The shootings last week in Charleston, SC, at Mother Emanuel AME Church were a horrible tragedy, and I join others in condemning the racially-motivated terrorism that was committed. I have been pleased to see so many other United Methodists from around the country, from individual churches to annual conferences to boards and agencies to the head of the Council of Bishops, join in expressions of grief and sympathy and calls for racial justice in the wake of these deaths.
I have also been pleased, though a bit surprised, to see European United Methodists doing the same, from official statements by the bishops of Germany and the Nordic-Baltic area, to Twitter support from the Bulgarian UMC.
My surprise at these responses comes not from any doubt in the Christian love of our European UMC sisters and brothers. Instead, I was a bit surprised because of how very American this tragedy seemed, in the racial factors driving the shooting and in the type of gun violence committed. While this may be a very American tragedy, it is also a tragedy felt around the world.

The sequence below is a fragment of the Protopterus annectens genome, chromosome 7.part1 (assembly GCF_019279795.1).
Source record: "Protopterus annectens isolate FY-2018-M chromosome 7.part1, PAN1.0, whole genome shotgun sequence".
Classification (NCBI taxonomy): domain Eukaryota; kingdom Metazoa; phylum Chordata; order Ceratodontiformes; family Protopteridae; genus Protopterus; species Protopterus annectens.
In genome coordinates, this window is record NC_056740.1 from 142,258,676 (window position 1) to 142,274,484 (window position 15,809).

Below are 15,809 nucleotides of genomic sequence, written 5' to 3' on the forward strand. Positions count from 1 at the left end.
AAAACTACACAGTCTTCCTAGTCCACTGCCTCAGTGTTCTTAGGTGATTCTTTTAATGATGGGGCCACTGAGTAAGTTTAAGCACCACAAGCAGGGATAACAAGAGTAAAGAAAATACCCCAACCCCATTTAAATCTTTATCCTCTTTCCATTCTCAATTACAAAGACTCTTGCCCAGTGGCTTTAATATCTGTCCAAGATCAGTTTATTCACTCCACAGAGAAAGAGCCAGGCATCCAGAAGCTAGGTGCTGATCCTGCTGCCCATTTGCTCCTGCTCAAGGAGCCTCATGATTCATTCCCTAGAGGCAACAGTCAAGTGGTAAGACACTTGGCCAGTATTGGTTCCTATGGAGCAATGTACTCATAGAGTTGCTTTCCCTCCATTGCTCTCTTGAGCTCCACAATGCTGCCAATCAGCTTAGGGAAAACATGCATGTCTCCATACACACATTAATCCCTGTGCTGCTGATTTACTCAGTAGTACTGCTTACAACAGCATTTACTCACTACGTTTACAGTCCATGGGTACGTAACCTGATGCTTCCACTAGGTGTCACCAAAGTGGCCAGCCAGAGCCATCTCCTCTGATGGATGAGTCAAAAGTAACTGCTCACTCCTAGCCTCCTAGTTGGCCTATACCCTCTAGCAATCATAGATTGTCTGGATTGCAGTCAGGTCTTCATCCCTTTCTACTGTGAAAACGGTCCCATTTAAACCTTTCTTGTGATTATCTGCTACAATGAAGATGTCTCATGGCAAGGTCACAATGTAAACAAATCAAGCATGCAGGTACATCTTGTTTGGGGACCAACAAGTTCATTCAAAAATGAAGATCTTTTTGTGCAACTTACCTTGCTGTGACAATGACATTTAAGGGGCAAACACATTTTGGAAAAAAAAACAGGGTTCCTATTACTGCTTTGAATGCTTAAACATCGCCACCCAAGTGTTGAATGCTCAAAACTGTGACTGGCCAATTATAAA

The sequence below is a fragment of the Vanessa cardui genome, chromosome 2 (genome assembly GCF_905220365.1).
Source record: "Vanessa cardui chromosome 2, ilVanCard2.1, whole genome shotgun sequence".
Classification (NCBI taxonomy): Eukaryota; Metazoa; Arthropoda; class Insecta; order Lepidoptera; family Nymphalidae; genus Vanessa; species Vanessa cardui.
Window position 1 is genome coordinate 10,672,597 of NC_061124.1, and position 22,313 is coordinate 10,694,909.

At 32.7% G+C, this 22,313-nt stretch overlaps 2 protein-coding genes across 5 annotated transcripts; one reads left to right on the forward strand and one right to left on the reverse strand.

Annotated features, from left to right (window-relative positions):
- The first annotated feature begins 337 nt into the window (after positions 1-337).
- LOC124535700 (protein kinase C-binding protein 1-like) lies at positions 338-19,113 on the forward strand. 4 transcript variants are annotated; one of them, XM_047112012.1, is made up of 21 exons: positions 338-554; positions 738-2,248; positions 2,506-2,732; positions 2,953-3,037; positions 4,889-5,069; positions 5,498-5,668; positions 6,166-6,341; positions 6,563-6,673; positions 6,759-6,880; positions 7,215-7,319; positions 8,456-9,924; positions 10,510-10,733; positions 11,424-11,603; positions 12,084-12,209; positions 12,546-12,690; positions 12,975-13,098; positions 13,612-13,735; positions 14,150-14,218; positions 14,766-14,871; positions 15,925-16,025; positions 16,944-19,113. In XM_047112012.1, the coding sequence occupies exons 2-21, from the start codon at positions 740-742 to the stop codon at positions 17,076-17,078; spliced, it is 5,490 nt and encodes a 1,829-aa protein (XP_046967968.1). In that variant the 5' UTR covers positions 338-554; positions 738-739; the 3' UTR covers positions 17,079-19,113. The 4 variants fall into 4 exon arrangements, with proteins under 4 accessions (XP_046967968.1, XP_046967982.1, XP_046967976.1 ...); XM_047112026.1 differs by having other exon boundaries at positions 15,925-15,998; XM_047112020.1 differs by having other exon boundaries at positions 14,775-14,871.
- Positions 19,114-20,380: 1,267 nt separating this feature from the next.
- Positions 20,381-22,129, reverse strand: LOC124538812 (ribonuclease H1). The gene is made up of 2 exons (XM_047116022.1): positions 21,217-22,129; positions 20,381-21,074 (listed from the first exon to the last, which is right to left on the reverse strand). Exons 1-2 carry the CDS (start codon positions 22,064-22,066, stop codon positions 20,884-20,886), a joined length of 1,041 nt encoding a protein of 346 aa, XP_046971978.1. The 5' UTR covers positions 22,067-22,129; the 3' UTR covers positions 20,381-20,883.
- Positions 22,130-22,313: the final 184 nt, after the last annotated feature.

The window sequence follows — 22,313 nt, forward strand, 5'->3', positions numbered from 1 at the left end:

We Americans have some serious work to do around issues of race, and last week's shooting made that deadly clear. The response by the European United Methodists reminds us, though, that while Americans must ultimately do the work ourselves, we do so under the scrutiny of but with the support of others around the world. That should increase our motivation to and increase our hope in making progress on our country's long, troubled history of race relations.